0
$\begingroup$

$$ \sum_{n=1}^\infty \dfrac{(-1)^n n^3+n^2}{n^4+1}$$

The difficulty for me is that $(-1)^n$ is just on $n^3$ not on the entire term.

I tried to use $\dfrac{a_{n+1}}{a_n}$, and compare it with other series, but they don't work (probably since the terms of this series are not always positive). Thus I think that in order to deal with this series, maybe I have to use its own property. However, I'm not able to find useful property from it. Thus, any help on this? Thanks!

$\endgroup$
6
  • $\begingroup$ en.wikipedia.org/wiki/Alternating_series_test $\endgroup$
    – Joe Shmo
    Mar 27, 2022 at 21:55
  • $\begingroup$ I tried to use the Leibniz criterion, but the thing is that $(-1)^n$ is hard to deal with. If the series is $\sum_{n=1}^\infty\ \ (-1)^n\ \ \dfrac{ n^3+n^2}{n^4+1}$, then I can use the criterion. Thus the problematic thing for me is the $(-1)^n$ is only on $n^3$, not the entire term... $\endgroup$
    – M_k
    Mar 27, 2022 at 21:58
  • $\begingroup$ Actually you might have a typo in the original question. I think the series as you put it in the comments is the intended question, in which case just note that the sequence $\Big ( \dfrac{n^3 + n^2}{n^4 + 1} \Big)_{n \ge 1}$ decreases monotonically to $0$, whence the alternating series test applies. $\endgroup$
    – Joe Shmo
    Mar 27, 2022 at 22:01
  • $\begingroup$ I hope the question will ask me $\sum_{n=1}^\infty\ (-1)^n\ \dfrac{ n^3+n^2}{n^4+1}$, but unfortunately, I'm pretty sure that my original question is right $\endgroup$
    – M_k
    Mar 27, 2022 at 22:02
  • 2
    $\begingroup$ Simply split the terms: the part with $(-1)^n$ converges by Leibniz, while $$\frac{n^2}{n^4+1} < \frac{1}{n^2}$$ you get a sum of two convergent series, hence it is convergent $\endgroup$
    – Crostul
    Mar 27, 2022 at 22:07

3 Answers 3

4
$\begingroup$

$$\frac{(-1)^n n^3+n^2}{n^4+1}=\underbrace{\frac{(-1)^n(n^3+\frac 1 {n})}{n^4+1}}_{=\frac{(-1)^n}{n}}-\underbrace{\frac{(-1)^n}{n}\frac 1 {n^4+1}}_{|.|\leq \frac 1 {n^4}}+\underbrace{\frac{n^2}{n^4+1}}_{\leq \frac 1 {n^2}}$$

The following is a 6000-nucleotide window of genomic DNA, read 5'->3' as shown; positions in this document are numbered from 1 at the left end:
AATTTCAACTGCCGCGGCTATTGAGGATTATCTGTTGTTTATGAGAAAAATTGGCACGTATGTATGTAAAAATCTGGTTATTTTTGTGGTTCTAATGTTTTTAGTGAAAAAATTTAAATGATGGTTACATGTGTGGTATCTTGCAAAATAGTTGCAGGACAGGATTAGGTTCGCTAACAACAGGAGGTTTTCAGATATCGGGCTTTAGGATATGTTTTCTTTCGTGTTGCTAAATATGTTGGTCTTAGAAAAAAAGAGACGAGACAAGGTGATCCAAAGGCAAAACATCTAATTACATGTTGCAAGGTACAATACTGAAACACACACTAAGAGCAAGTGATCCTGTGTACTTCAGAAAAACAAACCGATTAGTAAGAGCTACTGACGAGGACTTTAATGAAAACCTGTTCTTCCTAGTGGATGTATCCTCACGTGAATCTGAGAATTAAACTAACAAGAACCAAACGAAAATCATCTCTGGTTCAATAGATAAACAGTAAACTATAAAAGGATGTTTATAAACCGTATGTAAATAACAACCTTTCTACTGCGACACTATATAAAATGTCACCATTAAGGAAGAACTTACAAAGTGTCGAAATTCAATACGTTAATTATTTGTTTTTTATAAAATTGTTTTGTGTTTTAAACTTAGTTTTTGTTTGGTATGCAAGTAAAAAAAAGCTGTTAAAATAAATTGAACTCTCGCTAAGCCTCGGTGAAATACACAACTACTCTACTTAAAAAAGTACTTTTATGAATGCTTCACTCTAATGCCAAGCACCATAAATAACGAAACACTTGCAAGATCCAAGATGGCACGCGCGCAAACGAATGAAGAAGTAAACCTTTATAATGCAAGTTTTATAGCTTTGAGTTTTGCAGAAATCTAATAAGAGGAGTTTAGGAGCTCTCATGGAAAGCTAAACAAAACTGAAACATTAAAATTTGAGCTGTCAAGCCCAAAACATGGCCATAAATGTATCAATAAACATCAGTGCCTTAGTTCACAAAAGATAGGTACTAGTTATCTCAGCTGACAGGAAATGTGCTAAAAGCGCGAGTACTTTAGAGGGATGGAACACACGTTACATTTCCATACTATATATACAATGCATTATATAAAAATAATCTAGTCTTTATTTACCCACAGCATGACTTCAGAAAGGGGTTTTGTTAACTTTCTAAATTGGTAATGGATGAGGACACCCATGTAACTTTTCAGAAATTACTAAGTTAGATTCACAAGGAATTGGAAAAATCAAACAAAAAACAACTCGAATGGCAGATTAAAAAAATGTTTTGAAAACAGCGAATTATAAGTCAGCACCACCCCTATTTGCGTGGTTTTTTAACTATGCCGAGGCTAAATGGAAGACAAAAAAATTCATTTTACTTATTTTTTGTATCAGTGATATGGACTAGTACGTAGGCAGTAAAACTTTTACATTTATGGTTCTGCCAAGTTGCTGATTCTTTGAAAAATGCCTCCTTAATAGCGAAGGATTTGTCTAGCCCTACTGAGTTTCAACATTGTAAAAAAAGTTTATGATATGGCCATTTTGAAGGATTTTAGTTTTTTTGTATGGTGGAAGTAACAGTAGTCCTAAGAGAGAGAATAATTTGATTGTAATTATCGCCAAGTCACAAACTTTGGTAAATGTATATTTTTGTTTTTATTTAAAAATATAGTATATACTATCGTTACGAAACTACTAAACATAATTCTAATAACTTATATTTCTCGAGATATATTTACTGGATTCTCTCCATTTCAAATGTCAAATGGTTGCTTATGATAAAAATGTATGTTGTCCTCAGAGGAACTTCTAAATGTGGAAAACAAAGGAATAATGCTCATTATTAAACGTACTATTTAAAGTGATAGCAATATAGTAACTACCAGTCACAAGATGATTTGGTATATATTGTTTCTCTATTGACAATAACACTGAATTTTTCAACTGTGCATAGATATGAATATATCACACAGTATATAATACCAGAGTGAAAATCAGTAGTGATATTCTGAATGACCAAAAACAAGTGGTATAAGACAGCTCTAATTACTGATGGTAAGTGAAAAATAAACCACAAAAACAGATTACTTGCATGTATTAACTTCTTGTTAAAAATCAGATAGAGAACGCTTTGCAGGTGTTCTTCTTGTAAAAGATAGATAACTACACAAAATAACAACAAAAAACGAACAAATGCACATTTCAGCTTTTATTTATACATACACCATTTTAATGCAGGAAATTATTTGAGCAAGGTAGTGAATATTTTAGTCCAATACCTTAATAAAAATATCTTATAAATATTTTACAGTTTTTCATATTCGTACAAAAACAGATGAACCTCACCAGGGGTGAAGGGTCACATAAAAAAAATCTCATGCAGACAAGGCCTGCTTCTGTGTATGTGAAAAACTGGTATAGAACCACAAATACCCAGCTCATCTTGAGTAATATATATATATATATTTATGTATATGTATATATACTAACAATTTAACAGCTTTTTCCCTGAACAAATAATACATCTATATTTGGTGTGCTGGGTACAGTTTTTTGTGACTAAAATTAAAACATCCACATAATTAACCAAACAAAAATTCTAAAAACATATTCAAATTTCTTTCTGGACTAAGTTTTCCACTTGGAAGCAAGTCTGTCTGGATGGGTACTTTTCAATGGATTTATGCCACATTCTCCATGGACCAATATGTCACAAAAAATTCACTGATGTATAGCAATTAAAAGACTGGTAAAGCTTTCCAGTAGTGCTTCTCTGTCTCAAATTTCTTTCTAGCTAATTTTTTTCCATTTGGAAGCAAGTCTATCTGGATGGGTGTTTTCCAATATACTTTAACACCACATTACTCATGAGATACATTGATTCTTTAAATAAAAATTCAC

Summing the first term will converge because it's an alternating series.

Summing the other terms will converge because they are dominated by converging series.

$\endgroup$
3
$\begingroup$

First observe that $\dfrac{n^2}{n^4 + 1} \le \dfrac{1}{n^2}$ whence $$ \sum_{n=1}^\infty \dfrac{n^2}{n^4 + 1} \le \sum_{n=1}^\infty \dfrac{1}{n^2} < \infty $$

Likewise, since $\dfrac{n^3}{n^4+1} \searrow 0$, we have

$$ \sum_{n=1}^\infty (-1)^n \dfrac{n^3}{n^4+1} < \infty $$

by the alternating series test. Now,

$$ \sum_{n=1}^\infty \dfrac{(-1)^n n^3+n^2}{n^4+1} = \sum_{n=1}^\infty (-1)^n \dfrac{n^3}{n^4+1} + \sum_{n=1}^\infty \dfrac{n^2}{n^4 + 1} < \infty $$

where the series on the left may be written as the sum of the two series on the right since the latter two converge.

$\endgroup$
3
  • $\begingroup$ @ClementC. I'm not really sure what that is. That wasn't the argument. The argument was that $a_n \sim b_n \implies \sum a_n < \infty \iff \sum b_n < \infty$, but that doesn't apply to alternating series, as somebody in the comments pointed out. $\endgroup$
    – Joe Shmo
    Mar 28, 2022 at 14:32
  • $\begingroup$ we're arguing a moot point, but then the two relevant series would be $\sum \frac{1}{n} + \frac{(-1)^n}{\sqrt{n}}$, and $\sum \frac{1}{n}$, both of which diverge, which makes it an example, not a counterexample. $\endgroup$
    – Joe Shmo
    Mar 28, 2022 at 22:04
  • $\begingroup$ I had ade a mistake in my counterxample (the $\sqrt{n}$ and $n$ should have been swapped for it to be a valid counterexample. Anyway, you fixed your answer now... $\endgroup$
    – Clement C.
    Mar 28, 2022 at 22:46
2
$\begingroup$

Start with noticing that

\begin{align*} \sum_{n=1}^{\infty}\frac{(-1)^{n}n^{3} + n^{2}}{n^{4} + 1} & = \sum_{n=1}^{\infty}\frac{(-1)^{n}n^{3}}{n^{4} + 1} + \sum_{n=1}^{\infty}\frac{n^{2}}{n^{4} + 1} \end{align*}

The second series converges due to the comparison test (why?).

The first series also converges due to the Leibniz test, as the general term is decreasing: \begin{align*} \frac{(n + 1)^{3}}{(n + 1)^{4} + 1} - \frac{n^{3}}{n^{4} + 1} & = \frac{(n + 1)^{3}(n^{4} + 1) - (n + 1)^{4}n^{3} - n^{3}}{((n + 1)^{4} + 1)(n^{4} + 1)}\\\\ & = \frac{(n + 1)^{3}(n^{4} - (n + 1)n^{3}) + (n + 1)^{3} - n^{3}}{((n + 1)^{4} + 1)(n^{4} + 1)}\\\\ & = \frac{-(n + 1)^{3}n^{3} + (n + 1)^{3} - n^{3}}{((n + 1)^{4} + 1)(n^{4} + 1)}\\\\ & = \frac{(n + 1)^{3}(1 - n^{3}) - n^{3}}{((n + 1)^{4} + 1)(n^{4} + 1)} < 0 \end{align*}

Hopefully this helps!

$\endgroup$

You must log in to answer this question.

Not the answer you're looking for? Browse other questions tagged .